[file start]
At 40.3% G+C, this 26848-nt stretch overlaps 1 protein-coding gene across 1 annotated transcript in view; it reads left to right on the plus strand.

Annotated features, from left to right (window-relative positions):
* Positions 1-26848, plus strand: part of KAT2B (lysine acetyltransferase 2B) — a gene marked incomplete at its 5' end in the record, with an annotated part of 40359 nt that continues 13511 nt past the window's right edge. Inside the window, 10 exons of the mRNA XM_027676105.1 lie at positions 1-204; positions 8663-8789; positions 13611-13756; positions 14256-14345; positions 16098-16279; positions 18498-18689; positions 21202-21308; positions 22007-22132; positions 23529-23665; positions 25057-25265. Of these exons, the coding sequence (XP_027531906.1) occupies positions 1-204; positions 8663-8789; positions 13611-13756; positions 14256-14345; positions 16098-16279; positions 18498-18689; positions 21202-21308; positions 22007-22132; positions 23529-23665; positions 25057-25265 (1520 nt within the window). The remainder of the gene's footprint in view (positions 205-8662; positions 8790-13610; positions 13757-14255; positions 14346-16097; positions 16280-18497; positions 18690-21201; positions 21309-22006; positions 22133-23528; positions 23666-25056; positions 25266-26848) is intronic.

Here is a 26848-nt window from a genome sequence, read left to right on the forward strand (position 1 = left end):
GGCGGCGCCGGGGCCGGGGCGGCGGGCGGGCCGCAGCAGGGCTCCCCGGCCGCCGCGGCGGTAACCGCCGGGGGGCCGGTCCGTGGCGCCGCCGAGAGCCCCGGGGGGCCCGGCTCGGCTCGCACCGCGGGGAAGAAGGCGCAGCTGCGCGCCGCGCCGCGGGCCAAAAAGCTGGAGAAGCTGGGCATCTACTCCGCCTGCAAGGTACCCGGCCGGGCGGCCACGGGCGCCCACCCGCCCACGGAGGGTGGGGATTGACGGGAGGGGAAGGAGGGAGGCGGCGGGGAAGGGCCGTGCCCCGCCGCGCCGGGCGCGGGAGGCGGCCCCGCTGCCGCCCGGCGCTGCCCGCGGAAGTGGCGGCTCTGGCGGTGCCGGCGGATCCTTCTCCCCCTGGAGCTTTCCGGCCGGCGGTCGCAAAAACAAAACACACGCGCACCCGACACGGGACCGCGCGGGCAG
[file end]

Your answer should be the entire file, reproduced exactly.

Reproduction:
At 40.3% G+C, this 26848-nt stretch overlaps 1 protein-coding gene across 1 annotated transcript in view; it reads left to right on the plus strand.

Annotated features, from left to right (window-relative positions):
* Positions 1-26848, plus strand: part of KAT2B (lysine acetyltransferase 2B) — a gene marked incomplete at its 5' end in the record, with an annotated part of 40359 nt that continues 13511 nt past the window's right edge. Inside the window, 10 exons of the mRNA XM_027676105.1 lie at positions 1-204; positions 8663-8789; positions 13611-13756; positions 14256-14345; positions 16098-16279; positions 18498-18689; positions 21202-21308; positions 22007-22132; positions 23529-23665; positions 25057-25265. Of these exons, the coding sequence (XP_027531906.1) occupies positions 1-204; positions 8663-8789; positions 13611-13756; positions 14256-14345; positions 16098-16279; positions 18498-18689; positions 21202-21308; positions 22007-22132; positions 23529-23665; positions 25057-25265 (1520 nt within the window). The remainder of the gene's footprint in view (positions 205-8662; positions 8790-13610; positions 13757-14255; positions 14346-16097; positions 16280-18497; positions 18690-21201; positions 21309-22006; positions 22133-23528; positions 23666-25056; positions 25266-26848) is intronic.

Here is a 26848-nt window from a genome sequence, read left to right on the forward strand (position 1 = left end):
GGCGGCGCCGGGGCCGGGGCGGCGGGCGGGCCGCAGCAGGGCTCCCCGGCCGCCGCGGCGGTAACCGCCGGGGGGCCGGTCCGTGGCGCCGCCGAGAGCCCCGGGGGGCCCGGCTCGGCTCGCACCGCGGGGAAGAAGGCGCAGCTGCGCGCCGCGCCGCGGGCCAAAAAGCTGGAGAAGCTGGGCATCTACTCCGCCTGCAAGGTACCCGGCCGGGCGGCCACGGGCGCCCACCCGCCCACGGAGGGTGGGGATTGACGGGAGGGGAAGGAGGGAGGCGGCGGGGAAGGGCCGTGCCCCGCCGCGCCGGGCGCGGGAGGCGGCCCCGCTGCCGCCCGGCGCTGCCCGCGGAAGTGGCGGCTCTGGCGGTGCCGGCGGATCCTTCTCCCCCTGGAGCTTTCCGGCCGGCGGTCGCAAAAACAAAACACACGCGCACCCGACACGGGACCGCGCGGGCAG